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Dev Med Child Neurol. 2012 Nov;54(11):995-1000. doi: 10.1111/j.1469-8749.2012.04381.x. Epub 2012 Jul 22.

Seizure outcome after extratemporal epilepsy surgery in childhood.

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1
Neurosciences Unit, University College London Institute of Child Health and Great Ormond Street Hospital NHS Trust, London, UK. l.d'argenzio@ucl.ac.uk

Abstract

AIM:

The aim of the study was to describe seizure outcome following surgery for focal extratemporal epilepsy and identify factors associated with prolonged postsurgical freedom from seizures.

METHOD:

In this retrospective cohort study, children with drug-resistant focal extratemporal epilepsy were treated surgically and followed up in a single tertiary care centre between 1997 and 2008.

RESULTS:

Eighty children were identified for inclusion in the study (42 males, 38 females; median age 9y 1mo, range 3mo-18y 7mo). The aetiology was identified as focal cortical dysplasia (n=37), low-grade tumour (n=22), tuberous sclerosis (n=9), or non-specific (n=12). Children were followed for a median of 3 years 1 month (range 8mo-10y 7mo) after surgery. Overall, at last follow-up, 50% of the children had been completely seizure free since surgery (Engel class Ia); of these 40 individuals, 15 had discontinued all antiepileptic drugs. Several presurgical factors were associated with a favourable outcome. However, after controlling for confounding factors, aetiology appeared to be the only determinant of long-term seizure outcome as non-specific lesion pathology was associated with seizure recurrence (hazard ratio 10.43; 95% confidence interval 3.26-33.39).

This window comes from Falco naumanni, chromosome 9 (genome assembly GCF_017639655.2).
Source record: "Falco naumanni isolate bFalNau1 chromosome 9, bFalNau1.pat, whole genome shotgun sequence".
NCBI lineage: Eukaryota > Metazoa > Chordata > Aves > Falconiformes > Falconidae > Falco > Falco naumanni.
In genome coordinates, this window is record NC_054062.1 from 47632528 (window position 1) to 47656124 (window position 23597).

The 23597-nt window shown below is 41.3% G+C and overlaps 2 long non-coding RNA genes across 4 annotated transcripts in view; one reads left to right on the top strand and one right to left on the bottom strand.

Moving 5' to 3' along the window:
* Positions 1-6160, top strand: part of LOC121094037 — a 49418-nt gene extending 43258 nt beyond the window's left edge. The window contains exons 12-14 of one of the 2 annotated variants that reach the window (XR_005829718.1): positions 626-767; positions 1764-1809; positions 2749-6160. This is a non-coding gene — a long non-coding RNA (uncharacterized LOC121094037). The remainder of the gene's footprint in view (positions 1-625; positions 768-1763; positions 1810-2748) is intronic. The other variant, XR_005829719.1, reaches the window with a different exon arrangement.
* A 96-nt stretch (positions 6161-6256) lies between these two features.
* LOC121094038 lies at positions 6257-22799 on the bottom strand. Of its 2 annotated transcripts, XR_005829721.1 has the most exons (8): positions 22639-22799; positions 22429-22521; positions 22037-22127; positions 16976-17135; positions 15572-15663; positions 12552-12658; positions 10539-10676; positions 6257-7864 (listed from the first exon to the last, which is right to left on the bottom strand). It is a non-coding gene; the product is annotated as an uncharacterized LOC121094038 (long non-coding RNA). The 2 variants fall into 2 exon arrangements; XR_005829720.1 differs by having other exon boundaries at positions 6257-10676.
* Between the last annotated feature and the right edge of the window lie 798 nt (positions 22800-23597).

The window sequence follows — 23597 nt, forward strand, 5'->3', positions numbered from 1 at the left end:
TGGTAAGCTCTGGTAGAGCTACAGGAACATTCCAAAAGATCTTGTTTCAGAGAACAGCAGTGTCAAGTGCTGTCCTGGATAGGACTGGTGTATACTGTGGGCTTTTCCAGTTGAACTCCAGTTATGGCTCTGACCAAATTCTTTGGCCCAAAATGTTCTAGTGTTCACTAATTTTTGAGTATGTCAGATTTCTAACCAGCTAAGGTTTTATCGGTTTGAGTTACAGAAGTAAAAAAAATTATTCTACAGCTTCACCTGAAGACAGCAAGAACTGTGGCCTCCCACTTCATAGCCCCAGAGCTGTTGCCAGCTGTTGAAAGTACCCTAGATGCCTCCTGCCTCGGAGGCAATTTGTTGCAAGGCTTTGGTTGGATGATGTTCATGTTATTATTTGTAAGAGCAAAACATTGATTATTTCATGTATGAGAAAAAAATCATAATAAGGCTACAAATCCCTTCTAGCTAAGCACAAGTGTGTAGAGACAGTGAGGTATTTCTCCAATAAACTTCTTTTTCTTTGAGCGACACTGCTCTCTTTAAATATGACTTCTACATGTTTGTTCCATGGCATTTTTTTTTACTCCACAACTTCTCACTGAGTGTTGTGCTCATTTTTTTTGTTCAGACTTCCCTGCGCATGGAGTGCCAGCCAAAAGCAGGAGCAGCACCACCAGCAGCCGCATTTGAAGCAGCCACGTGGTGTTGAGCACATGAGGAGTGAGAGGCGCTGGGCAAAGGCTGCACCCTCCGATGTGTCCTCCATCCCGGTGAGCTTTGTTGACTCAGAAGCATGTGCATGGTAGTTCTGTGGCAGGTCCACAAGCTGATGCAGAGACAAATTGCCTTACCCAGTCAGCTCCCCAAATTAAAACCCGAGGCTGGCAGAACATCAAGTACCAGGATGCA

INTERPRETATION:

In 50% of cases, children with surgically treated drug-resistant extratemporal epilepsies have an excellent long-term outcome. The aetiology of the epileptogenic lesion appears to be the only significant determinant of surgical outcome in this population of children. It is difficult to correctly identify non-specific pathology on presurgical magnetic resonance imaging.

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